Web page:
Book Image

Delphi Cookbook, - Third Edition

By : Daniele Spinetti, Daniele Teti
Book Image

Delphi Cookbook, - Third Edition

By: Daniele Spinetti, Daniele Teti

Overview of this book

Delphi is a cross-platform integrated development environment (IDE) that supports rapid application development on different platforms, saving you the pain of wandering amid GUI widget details or having to tackle inter-platform incompatibilities. Delphi Cookbook begins with the basics of Delphi and gets you acquainted with JSON format strings, XSLT transformations, Unicode encodings, and various types of streams. You’ll then move on to more advanced topics such as developing higher-order functions and using enumerators and run-time type information (RTTI). As you make your way through the chapters, you’ll understand Delphi RTL functions, use FireMonkey in a VCL application, and cover topics such as multithreading, using aparallel programming library and deploying Delphi on a server. You’ll take a look at the new feature of WebBroker Apache modules, join the mobile revolution with FireMonkey, and learn to build data-driven mobile user interfaces using the FireDAC database access framework. This book will also show you how to integrate your apps with Internet of Things (IoT). By the end of the book, you will have become proficient in Delphi by exploring its different aspects such as building cross-platforms and mobile applications, designing server-side programs, and integrating these programs with IoT.
Table of Contents (12 chapters)

Be coherent with the Windows look and feel using TTaskDialog

Version after version, the Windows OS changed its look and feel a lot from mid-2009 when the first Windows 95 came out. Also, the UX guidelines from Microsoft have changed a lot. Do you remember the Multiple Document Interface (MDI) paradigm? It was very popular in the 90s, but now is deprecated and an application using seems old, even if it has been released. Indeed, many Windows applications seem stuck in the past in terms of UI and UX.

What about dialog? Our beloved ShowMessage and MessageDlg have been there since Delphi 1, but now, the modern Windows versions use different dialogs to communicate to users. Many of the standard dialogs contain more than a question and a simple Yes and No. Some dialogs ask something and provide a list of choices using buttons; others have a nice progress bar; others have a nice button with an extended explanation of each choice just inside the button. How can our Delphi application benefit from the new dialogs offered by the OS? In other words, how can we create a coherent look and feel for our dialog windows so that our application does not look old? This recipe shows you how to use the TTaskDialog component.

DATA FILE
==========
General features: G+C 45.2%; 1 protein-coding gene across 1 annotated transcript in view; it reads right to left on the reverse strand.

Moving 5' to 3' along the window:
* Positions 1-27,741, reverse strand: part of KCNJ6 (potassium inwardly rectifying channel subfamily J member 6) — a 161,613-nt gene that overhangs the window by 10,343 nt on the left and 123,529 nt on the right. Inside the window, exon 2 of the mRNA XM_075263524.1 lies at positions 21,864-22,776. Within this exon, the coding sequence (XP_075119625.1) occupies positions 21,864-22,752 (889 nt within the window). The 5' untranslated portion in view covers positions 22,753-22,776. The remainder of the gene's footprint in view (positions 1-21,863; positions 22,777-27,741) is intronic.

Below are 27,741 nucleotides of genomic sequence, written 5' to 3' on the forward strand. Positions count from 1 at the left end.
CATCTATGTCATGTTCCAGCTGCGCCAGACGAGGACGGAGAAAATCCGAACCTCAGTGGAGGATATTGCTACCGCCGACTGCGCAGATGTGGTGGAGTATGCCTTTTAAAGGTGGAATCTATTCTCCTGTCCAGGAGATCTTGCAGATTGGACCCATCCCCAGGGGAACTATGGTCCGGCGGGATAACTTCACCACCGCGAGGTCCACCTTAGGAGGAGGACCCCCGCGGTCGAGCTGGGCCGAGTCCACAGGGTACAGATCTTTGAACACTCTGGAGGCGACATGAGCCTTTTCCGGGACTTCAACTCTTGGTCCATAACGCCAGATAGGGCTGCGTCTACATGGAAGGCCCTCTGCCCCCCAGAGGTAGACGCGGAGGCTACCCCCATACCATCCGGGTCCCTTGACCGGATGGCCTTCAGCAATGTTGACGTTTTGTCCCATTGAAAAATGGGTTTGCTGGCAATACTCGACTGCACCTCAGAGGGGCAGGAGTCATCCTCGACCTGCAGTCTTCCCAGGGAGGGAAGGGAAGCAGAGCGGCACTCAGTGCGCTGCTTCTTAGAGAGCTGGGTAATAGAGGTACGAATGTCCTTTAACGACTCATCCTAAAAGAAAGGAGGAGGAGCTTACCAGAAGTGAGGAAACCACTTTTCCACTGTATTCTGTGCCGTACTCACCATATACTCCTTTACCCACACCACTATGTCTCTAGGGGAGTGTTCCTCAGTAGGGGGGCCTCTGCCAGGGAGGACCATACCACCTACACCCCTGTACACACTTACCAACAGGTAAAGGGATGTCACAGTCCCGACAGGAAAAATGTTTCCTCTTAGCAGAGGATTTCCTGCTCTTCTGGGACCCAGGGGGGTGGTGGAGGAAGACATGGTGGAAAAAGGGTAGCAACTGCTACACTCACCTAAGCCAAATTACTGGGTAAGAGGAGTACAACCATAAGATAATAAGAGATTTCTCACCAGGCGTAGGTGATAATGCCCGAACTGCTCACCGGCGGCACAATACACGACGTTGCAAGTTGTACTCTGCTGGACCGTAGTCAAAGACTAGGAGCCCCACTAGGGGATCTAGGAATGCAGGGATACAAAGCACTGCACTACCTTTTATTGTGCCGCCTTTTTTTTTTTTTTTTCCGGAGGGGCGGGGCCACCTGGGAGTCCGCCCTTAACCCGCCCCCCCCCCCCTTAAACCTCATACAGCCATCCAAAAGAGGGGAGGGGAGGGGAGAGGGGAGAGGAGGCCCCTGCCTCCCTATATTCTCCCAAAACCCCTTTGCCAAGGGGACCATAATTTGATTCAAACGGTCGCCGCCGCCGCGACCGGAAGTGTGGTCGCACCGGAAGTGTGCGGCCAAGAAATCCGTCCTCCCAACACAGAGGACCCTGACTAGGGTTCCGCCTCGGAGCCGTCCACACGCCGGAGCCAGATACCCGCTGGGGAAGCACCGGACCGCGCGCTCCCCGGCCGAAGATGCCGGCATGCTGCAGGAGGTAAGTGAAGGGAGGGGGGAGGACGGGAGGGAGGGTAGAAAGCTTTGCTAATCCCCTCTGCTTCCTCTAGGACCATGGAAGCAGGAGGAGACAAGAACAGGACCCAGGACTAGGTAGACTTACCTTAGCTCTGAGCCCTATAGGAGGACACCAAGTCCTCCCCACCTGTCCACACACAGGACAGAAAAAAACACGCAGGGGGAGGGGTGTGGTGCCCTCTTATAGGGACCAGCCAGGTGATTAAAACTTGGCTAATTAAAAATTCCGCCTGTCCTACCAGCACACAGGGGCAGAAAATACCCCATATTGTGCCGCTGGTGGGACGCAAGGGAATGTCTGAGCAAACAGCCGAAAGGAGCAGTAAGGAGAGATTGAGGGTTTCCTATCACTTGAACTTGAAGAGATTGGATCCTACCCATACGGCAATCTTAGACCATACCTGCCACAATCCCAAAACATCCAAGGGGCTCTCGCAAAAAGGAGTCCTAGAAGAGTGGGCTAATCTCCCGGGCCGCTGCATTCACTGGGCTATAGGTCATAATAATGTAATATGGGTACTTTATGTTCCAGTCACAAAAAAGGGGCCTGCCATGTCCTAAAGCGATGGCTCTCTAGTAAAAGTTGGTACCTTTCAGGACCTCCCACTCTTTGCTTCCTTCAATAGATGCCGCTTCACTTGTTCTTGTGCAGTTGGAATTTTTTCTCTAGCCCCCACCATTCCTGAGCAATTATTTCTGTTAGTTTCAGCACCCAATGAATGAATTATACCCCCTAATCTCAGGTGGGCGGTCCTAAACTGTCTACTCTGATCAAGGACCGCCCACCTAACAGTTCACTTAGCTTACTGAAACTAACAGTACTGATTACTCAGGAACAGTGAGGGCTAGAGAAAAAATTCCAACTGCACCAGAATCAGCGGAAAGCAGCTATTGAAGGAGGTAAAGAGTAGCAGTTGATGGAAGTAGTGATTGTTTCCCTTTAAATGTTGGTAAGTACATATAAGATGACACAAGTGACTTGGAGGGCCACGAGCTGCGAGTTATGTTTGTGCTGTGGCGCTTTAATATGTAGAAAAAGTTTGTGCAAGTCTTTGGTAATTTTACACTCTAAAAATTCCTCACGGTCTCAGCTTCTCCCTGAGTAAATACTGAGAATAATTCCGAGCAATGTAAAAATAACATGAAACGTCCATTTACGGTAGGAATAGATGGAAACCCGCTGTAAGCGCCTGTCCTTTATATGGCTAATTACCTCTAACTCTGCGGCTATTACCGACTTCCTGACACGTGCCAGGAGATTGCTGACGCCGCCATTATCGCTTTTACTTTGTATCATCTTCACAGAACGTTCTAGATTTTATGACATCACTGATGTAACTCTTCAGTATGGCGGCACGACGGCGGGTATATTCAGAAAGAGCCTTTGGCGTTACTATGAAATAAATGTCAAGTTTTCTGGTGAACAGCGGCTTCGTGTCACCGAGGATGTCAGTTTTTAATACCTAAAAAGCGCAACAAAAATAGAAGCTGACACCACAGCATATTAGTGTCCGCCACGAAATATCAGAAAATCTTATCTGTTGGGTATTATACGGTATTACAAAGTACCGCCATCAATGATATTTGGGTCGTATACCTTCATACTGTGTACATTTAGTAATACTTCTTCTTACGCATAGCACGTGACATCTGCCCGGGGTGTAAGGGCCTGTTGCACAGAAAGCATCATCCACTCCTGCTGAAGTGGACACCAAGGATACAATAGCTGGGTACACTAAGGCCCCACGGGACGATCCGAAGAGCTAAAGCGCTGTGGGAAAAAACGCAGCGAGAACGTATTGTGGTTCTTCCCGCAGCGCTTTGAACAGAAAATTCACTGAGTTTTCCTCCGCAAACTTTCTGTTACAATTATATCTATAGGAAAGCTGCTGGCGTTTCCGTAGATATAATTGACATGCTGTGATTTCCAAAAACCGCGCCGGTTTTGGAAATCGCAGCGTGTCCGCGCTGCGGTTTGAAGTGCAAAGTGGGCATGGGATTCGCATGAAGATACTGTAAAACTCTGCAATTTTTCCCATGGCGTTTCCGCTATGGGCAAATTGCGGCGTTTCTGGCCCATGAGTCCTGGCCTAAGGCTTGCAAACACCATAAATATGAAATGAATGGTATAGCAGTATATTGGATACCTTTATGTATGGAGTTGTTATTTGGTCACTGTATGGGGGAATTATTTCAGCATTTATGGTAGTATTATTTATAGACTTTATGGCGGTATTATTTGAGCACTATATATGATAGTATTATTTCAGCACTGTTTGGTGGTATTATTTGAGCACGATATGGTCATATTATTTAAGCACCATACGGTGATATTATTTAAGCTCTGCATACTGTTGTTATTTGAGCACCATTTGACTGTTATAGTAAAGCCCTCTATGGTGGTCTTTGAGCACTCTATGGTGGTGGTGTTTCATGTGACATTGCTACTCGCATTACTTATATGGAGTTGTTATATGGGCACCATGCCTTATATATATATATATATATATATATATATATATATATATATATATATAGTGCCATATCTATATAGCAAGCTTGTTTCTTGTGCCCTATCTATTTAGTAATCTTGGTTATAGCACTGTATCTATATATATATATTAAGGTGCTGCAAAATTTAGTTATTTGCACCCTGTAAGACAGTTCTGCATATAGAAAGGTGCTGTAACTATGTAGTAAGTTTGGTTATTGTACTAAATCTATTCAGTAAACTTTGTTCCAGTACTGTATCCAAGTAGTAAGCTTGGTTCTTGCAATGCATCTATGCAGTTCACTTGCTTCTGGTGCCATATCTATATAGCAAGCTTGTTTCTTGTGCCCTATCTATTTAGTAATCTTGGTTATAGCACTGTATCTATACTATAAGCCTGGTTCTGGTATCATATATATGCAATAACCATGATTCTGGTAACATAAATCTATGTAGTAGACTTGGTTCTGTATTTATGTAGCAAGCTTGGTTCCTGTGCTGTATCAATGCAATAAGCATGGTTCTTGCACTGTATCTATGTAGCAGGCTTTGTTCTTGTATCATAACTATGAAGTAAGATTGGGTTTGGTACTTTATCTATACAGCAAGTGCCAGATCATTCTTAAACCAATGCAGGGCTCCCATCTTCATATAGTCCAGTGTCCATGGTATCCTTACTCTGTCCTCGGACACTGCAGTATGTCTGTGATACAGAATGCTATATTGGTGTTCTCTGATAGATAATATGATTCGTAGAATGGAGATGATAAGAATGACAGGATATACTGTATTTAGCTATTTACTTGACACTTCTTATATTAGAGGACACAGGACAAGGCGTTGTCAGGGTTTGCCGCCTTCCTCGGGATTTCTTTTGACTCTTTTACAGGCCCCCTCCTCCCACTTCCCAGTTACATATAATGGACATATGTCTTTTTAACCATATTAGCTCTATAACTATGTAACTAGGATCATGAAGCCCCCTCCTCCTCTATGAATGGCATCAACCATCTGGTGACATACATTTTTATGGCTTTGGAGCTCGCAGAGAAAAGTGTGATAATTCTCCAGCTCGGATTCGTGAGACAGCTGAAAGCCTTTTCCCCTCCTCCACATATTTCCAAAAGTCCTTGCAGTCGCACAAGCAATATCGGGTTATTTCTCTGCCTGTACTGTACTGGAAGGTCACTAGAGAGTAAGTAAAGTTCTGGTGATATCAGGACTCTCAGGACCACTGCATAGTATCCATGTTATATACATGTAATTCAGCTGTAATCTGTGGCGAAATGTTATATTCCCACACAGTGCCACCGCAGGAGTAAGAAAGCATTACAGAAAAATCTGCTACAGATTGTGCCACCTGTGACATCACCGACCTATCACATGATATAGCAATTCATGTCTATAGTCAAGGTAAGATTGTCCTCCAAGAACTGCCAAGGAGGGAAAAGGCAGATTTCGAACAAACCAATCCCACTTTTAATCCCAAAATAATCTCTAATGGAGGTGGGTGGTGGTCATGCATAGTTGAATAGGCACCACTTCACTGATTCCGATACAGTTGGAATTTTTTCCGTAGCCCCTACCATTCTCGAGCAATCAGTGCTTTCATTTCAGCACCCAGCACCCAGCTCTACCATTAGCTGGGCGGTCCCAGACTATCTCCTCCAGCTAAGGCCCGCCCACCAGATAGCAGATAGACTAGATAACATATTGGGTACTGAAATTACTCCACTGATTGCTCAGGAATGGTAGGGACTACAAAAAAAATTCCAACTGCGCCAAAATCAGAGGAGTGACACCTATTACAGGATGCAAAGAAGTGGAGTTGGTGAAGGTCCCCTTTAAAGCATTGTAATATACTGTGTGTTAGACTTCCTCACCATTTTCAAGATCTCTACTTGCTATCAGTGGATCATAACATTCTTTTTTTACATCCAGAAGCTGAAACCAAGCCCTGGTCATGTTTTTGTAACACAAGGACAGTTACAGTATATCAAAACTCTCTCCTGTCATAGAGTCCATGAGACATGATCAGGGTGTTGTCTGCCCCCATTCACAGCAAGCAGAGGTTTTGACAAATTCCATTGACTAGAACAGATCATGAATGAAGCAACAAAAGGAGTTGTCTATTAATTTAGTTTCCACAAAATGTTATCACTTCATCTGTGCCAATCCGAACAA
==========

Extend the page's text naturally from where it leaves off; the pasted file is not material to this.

Getting started

TTaskdialog is a dialog box, somewhat like the standard call to Application.MessageBox in the VCL, but much more powerful. The Task Dialog API has been available since Windows Vista and Windows Server 2008, and your application must be theme enabled to use it (go to Project | Options | Application | Runtime Themes | Enable Runtime Themes).

Besides the usual default set of buttons (OK, Cancel, Yes, No, Retry, and Close), you can define extra buttons and many other customizations. The following Windows APIs provides Task Dialog:

API Name



This creates, displays, and operates Task Dialog. The Task Dialog contains application-defined message text and title, icons, and any combination of predefined push buttons. This function does not support the registration of a callback function to receive notifications.


This is an application-defined function used with the TaskDialogIndirect function. It receives messages from the Task Dialog when various events occur. TaskDialogCallbackProc is a placeholder for the application-defined function name.


This creates, displays, and operates Task Dialog. The Task Dialog contains application-defined icons, messages, a title, a verification checkbox, command links, push buttons, and radio buttons. This function can register a callback function to receive notification messages.

More information about API utilization can be obtained from

While the API can be useful in some border cases, the VCL comes with a very nice component that does all the low-level stuff for us. Let's look at an example program and see how simple it is to create a modern application.

How it works...

Open the TaskDialogs.dproj project so we can examine how it works.

There are six buttons on the form. The first one shows a simple utilization of the Task Dialog API, while the other five show a different utilization of the TTaskDialog component, which wraps that API.

The first button uses the Windows API directly with the following code:

procedure TMainForm.btnAPIClick(Sender: TObject); 
  LTDResult: Integer; 
  TaskDialog(0, HInstance, 
    PChar('The Title'), 
    PChar('These are the main instructions'), 
    PChar('This is another content'), 
  case LTDResult of 
        ShowMessage('Clicked OK'); 
        ShowMessage('Clicked Cancel');